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Roger Goodell picks Peter C. Harvey to hear appeal of Deshaun Watson’s six-game suspension

NFL Commissioner Roger Goodell won’t make the final decision on the suspension for Browns quarterback Deshaun Watson.

Goodell appointed the person who will.

The pick was Peter C. Harvey, a former attorney general of New Jersey and a partner in a New York law firm, the league announced Thursday.

Analysis: Four thoughts after NFL’s decision to appeal deals blow to Browns


The NFL announced Wednesday it would appeal the six-game suspension of Watson handed down by independent arbitrator Sue L. Robinson. The NFL Players Association has until Friday to file a response.

The NFL seeks an indefinite suspension of at least a season, a steep fine and for Watson to undergo treatment before he could be reinstated.

Watson was accused by more than two dozen women of sexual misconduct during massage therapy appointments. He has denied wrongdoing, wasn’t indicted by two Texas grand juries and settled 23 of 24 civil lawsuits.

Watson nor the Browns have commented on the league’s decision to appeal. The players were off from training camp Thursday and return to practice Friday.

Harvey has also served as a federal prosecutor, has experience with domestic violence and sexual assault cases and has nearly 30 years of courtroom experience, according to his bio. This isn’t the first time he’s worked for the NFL.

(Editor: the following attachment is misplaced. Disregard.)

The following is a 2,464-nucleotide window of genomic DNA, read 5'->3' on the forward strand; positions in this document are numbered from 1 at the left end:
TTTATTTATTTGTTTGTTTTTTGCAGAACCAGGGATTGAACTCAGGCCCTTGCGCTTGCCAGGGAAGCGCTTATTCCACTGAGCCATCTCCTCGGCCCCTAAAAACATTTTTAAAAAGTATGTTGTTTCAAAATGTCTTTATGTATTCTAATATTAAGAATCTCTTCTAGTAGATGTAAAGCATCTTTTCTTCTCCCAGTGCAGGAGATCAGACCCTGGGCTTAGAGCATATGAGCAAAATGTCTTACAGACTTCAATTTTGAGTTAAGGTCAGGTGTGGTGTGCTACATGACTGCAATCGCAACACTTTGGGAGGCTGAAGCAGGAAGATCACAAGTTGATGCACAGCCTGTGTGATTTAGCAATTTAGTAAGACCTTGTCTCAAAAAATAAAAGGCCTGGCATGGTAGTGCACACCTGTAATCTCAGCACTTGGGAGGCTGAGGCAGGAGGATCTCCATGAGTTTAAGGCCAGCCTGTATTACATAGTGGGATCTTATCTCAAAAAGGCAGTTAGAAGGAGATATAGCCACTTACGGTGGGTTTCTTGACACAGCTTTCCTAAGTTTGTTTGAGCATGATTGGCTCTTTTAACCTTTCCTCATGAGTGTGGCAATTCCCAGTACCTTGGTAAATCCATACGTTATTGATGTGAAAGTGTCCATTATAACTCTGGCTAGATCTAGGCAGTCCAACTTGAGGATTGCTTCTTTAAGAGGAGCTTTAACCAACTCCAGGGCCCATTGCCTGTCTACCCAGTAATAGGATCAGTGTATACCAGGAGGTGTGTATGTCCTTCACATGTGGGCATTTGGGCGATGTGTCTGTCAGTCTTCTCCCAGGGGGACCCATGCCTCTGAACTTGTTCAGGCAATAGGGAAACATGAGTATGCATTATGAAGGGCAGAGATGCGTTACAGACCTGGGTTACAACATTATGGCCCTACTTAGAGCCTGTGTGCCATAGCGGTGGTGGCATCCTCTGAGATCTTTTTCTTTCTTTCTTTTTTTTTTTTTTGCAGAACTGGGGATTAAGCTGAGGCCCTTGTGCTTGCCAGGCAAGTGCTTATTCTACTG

Harvey’s advised it and other professional sports leagues on workplace policies, including the NFL’s personal conduct policy, is on the NFL’s Diversity Advisory Committee and has been Goodell’s designee in other arbitrations. Violating the personal conduct policy is why Watson faces discipline.

Harvey’s bio says he “refined and strengthened” a program to assist sexual assault victims in coming forward without fear of being victimized by the justice system that is meant to help them.

“The NFL’s appeal addresses whether, based on the findings made by Judge Robinson, the discipline should be modified to include a professional evaluation and treatment as determined by medical experts, an appropriate fine, and a longer suspension,” the league’s statement said. “Under the Collective Bargaining Agreement, Mr. Harvey’s written decision ‘will constitute the full, final and complete disposition of the dispute and will be binding upon the player(s), Club(s), and parties.’”

Before the choice of Harvey was announced, Tony Buzbee and Ashley Solis read statements in Houston. Buzbee represented the 24 plaintiffs in the civil lawsuits, including Solis, who was the first to accuse Watson of sexual misconduct.

They criticized the NFL’s handling of the Watson investigation and case and Robinson’s ruling.

“What do the actions of the NFL say to little girls who have suffered at the hands of someone perceived to have power, that it’s not a big deal,” Solis said. “That they don’t care. Tough s—. That’s what I’ve taken from their actions.”